SINGAPORE - Operations executive Matthew Peh, 30, wants to keep pace with the cutting-edge technology being used at his company ST Logistics, but was looking to do so without having to stop work.
He signed up as soon as he could when the firm said it was starting a new IT skills course for workers.
His plans to upgrade his skills were given a further boost when ST Logistics on Tuesday (Feb 22) announced a new incentive scheme to encourage workers to pick up technical and digital skills.
From next month, ST Logistics employees can get a monthly skills allowance of up to 6 per cent of their salary when they complete required courses and demonstrate the skills learnt in project implementation.
ST Logistics announced the new scheme, a first for the company, at Tuesday's event at its Pioneer Road headquarters. The firm expects to spend a total of $1.7 million a year on the skills allowances.
About 770 of ST Logistics' 1,100 employees, including executives and non-executives, will benefit from the scheme. The firm, which has a close to all-Singaporean workforce, handles government logistics at a combined annual spend of more than $400 million.
The company's efforts to boost training include a skills map for each employee that tracks 36 skills from SkillsFuture frameworks, which workers can pick up in courses.
Examples of courses include digital workplace skills, robotic process automation and Microsoft Power Platform.
At Tuesday's event, ST Logistics also signed four memorandums of understanding with the Singapore Institute of Technology (SIT), the National Centre of Excellence for Workplace Learning (Nace) led by Nanyang Polytechnic, NTUC LearningHub and the National University of Singapore (NUS).
Students of SIT and NUS will get internship and job opportunities through final-year projects, recruitment and the SIT Integrated Work Study Programme..
ST Logistics will work with SIT to develop a curriculum to prepare students for the digital supply chain industry, and partner with Nace to promote a certification scheme aimed at helping local firms identify and close gaps in their workplace learning systems.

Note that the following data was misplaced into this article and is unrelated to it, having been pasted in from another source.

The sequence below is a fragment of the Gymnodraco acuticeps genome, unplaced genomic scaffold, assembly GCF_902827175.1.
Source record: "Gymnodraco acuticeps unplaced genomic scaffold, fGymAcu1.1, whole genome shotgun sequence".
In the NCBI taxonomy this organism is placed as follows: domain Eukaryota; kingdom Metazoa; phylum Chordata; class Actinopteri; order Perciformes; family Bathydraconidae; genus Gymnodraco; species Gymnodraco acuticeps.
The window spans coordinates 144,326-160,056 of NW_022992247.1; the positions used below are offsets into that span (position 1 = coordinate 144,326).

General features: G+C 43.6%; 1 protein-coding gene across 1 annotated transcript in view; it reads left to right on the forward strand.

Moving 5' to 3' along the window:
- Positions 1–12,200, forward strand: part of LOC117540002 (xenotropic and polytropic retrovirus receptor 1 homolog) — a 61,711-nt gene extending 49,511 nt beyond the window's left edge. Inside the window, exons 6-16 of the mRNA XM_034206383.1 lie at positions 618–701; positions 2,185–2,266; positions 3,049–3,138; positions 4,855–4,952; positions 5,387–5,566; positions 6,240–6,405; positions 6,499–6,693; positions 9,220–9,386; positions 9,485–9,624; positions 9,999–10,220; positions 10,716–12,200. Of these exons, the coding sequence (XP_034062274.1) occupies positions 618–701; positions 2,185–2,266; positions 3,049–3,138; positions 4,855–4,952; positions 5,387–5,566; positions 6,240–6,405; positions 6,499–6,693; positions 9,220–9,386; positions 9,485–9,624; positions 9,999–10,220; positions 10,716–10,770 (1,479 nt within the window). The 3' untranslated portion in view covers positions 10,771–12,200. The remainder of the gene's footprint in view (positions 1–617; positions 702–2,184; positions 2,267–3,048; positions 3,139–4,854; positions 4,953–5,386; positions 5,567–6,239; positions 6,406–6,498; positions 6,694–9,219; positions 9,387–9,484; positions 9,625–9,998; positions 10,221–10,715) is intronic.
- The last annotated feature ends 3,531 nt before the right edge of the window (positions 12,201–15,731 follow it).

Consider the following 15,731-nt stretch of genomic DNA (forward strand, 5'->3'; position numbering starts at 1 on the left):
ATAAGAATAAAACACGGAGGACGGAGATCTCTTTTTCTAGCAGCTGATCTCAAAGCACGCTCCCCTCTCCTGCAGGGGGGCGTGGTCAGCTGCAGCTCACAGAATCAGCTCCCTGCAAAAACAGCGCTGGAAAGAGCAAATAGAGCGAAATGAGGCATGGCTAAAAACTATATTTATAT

Education Minister Chan Chun Sing, who was guest of honour at Tuesday's event, said in a speech that lifelong learning is not just about fulfilling a job requirement, but also about leading fulfilling lives and adding value to workers and the company.
"There is a larger purpose behind all that we are doing. The ultimate goal of what we want to see in our continuous learning journey is not just economic gains, but personal growth that gives our people a sense of accomplishment, fulfilment and contribution."
He also touched on five key points on career guidance and curriculum in schools, as well as continuous learning at work.
One, he raised the importance of career guidance for students to discover their strengths and interests. "The best career counselling and guidance does not necessarily come from just schools, teachers and lecturers," he said.
"The most powerful career guidance comes from people in the industry, and I hope that our industry leaders will partner our schools, polytechnics, ITE (Institute of Technical Education), talk to our students and let them know the opportunities in the sectors."
Two, he urged schools to work with industries to keep the curriculum up to date, and to equip students with emerging skills from internships and industry exposure.
He cited Republic Polytechnic, which sent its lecturer on a five-month attachment to a deep-tech start-up company that specialises in healthcare Internet of Things (IoT). The lecturer applied his expertise during the attachment and took what he learnt back to his students, Mr Chan said.
"When companies come on board to train our students and faculty, you have access to the talent pool, because the lecturers and the faculty will be your best salesmen to recruit the next generation of workers," he added.
Three, he emphasised continual learning through work, giving the example of the ITE. The institute recently launched its work-study diploma in e-commerce and retail, co-designed with Cold Storage Singapore, which comes with workplace experience in the retail industry.
Four, he stressed the role of institutes of higher learning as partners in workplace learning and transformation, pointing to ST Logistics' efforts to create new courses for workers as the business process evolves.
"If we can embrace this model of learning, then I am sure our workers will find it relevant to participate in these courses, and companies will find it meaningful to help our workers gain the new knowledge - this is mutually beneficial."
Five, he called on companies to make learning accessible for adult learners. He cited ST Logistics' skills map for employees. "They are not only training for today's jobs and tasks, but also equipping workers with a bit of surplus skills that they can use to pivot and take on new jobs, whether in the absence of co-workers or when the company transforms."
ST Logistics chief executive Loganathan Ramasamy said at the event that the firm realises the value of enabling and encouraging employees to take charge of their learning journey.
"We believe that sustainable learning journeys will not only strengthen our employees' careers in the company, but also benefit them outside the workplace in their personal life," he said.
Correction: An earlier version of this story mentioned the SIT Work-Study Programme. SIT has since clarified that it should be the SIT Integrated Work Study Programme.